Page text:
You would think that since I have had problems in the past with tardiness and I’m 35 with kids and bills that I would have my act together but NO, I still underestimate my time.

      I am a GREAT worker. My employers tell me this all the time but I am late whether I go to bed early or even if I get up early, I’m still late. So Scared and I feel so stupid. Why do I keep doing this???????

  12. Susan Martin
    Susan Martin says:

    Definitely, my husband grew up across the street from his school, and was never there on time.

    Great tips, here’s the list from my article “The 7 Deadliest Time Management Mistakes”:

    1. Lacking commitment
    2. Holding on to old habits and beliefs
    3. Letting time wasters distract you
    4. Trying to do everything yourself
    5. Underestimating how long things really take
    6. Procrastinating
    7. Giving up too soon

  13. Melvin
    Melvin says:

    Thanks for the nice and succinct reminders!

    Here’s a personal practice that I find helpful:

    Schedule travel time:
    Telecommuting may not be an event or appointment in itself, but I make travel time a non-negotiable "appointment with myself". And to make this "appointment" important to me, I plan things to do – €“ planning, reading, phone calls etc.

    This way, it's clear on my calendar exactly what time I must get up from my desk and start traveling.

  14. Annie M.
    Annie M. says:

    #5 is really the key…Be Honest with Yourself:

    Well, what I’ve realized is:
    1. I’m an adrenalin junkie! I can have enough time to get somewhere and then do something that will sabotage it because I get a tremendous high out of racing to get somewhere. Dodging traffic, worrying about all the awful things that will befall me if I’m not there on time. And yet the high I get must be exciting enough to keep me hooked.

    2. I’m narcissistic enough to want to make some sort of entrance. I like to be welcomed when I arrive…and if I’m there later than the other person…well…it’s bound to happen. Crazy I know. But it’s just what I’ve realized about myself.

    On the upside, I will always be there is I say I will (just probably 15 minutes late).

    And yes, I am working on it! Thanks for the tips!

  15. Crystal
    Crystal says:

    Wow, I see me in so many comments.
    1. I am a time pessimist
    2. I am an adrenalin junkie too.

    Man do I sabotage myself so often when I could be early.

    I have done the setting the clock ahead too. Then of course I count those extra minutes. Get up early, don’t work. Go to bed early still don’t work.

    I hate the feeling and being counted on as being there late. Even though when I get there I go beyond call of duty, it doesn’t count. I truly know I am chronically late and want to stop. SOMEBODY, ANYBODY HELP IF YOU BEAT THIS THING!!!!!!!!!!!!!!!!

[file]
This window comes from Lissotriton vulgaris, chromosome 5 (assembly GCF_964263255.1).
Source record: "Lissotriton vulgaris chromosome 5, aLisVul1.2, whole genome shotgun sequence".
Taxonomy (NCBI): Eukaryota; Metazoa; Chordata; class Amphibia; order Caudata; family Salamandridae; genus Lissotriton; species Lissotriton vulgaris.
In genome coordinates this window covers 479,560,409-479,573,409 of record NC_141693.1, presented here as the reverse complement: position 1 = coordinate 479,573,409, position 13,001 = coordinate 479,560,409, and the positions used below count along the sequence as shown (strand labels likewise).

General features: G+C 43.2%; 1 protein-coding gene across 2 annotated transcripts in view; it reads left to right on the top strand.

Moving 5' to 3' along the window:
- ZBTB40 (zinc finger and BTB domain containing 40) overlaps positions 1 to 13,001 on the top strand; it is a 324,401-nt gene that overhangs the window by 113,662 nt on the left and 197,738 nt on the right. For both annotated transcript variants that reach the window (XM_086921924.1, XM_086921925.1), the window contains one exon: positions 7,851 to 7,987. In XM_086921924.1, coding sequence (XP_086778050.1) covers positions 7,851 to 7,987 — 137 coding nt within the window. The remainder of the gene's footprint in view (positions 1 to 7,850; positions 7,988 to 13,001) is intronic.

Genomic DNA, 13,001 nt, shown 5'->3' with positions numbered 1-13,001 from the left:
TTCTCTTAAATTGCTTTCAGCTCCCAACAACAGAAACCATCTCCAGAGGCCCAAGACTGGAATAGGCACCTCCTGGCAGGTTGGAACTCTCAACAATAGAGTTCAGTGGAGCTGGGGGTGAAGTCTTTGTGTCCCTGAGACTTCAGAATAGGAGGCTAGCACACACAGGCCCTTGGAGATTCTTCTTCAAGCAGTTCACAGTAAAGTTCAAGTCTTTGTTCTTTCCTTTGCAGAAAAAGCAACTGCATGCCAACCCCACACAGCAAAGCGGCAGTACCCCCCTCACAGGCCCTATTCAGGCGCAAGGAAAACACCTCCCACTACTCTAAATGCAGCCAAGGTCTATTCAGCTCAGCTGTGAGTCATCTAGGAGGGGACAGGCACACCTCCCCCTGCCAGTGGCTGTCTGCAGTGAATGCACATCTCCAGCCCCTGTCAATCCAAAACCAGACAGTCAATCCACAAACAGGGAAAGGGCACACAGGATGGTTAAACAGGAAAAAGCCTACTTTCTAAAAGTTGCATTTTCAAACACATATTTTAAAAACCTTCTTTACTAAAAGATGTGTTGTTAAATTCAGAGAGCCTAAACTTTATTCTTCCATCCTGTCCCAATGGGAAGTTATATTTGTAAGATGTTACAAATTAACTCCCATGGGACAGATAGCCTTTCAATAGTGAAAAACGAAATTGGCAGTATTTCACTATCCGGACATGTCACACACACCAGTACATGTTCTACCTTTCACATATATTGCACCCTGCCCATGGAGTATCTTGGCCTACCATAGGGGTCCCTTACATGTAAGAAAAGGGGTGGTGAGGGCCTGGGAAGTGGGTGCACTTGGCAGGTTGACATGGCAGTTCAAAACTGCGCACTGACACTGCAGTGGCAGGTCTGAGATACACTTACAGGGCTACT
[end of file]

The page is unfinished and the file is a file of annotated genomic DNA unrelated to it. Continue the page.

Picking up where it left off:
16. K
    K says:

    Help! I am so frustrated. I teach Title Reading 1st and 2nd grades and have been at the same school for my entire teaching career-8+ years. I feel trapped and do not feel like my school system will let me grow professionally. I am doing a terrific job however they have cut my help and I have 80 students/10 classes with 5 pages of paperwork per head. I am tired and the environment at my school is such that the moral is very low as well as the system in which I teach. My family lives in this area. I love it here except for my job. The perks are hard to leave-kids, vacation. Please help me. I am not sure what to ask so ANY help is appreciated!! I am also 35, not married, no children and I just sold my condo to downsize and pay off debt. My car just went kapooie unexpectedly. Help:)

  17. Cat
    Cat says:

    K October 8 – Grad school is right for you! Stop teaching! Get another graduate degree – is it Masters or PhD whatever it is, get it, it’s the easiest way to transition into what you want. Teaching is a thankless profession for people who can’t think of anything else to do. Whatever subject you enjoy, go to grad school and study it – hopefully something to do with making money! Good luck. I am 35, single, no kids too and I am also trying to make a career change from a dead-end situation.

  18. Travl
    Travl says:

    These are great tips. Nothing angers and annoys employers more than being late. This is especially important if your employers are upset about being 1 minute late (very strict for sure).

  19. Tobias
    Tobias says:

    Agreed! Scheduling things in the calendar helps, but it helps even more to schedule meetings 15min in advance in order to think about it much more sooner!

  20. Giselle
    Giselle says:

    Its really a big problem when being late is part of the culture of the country you are from and therefore was taught to you by your parents. I know that some of the reasons above apply to me, as well as 99% of the people in my country, but when it is something that is nurtured into you from birth it is really hard to change.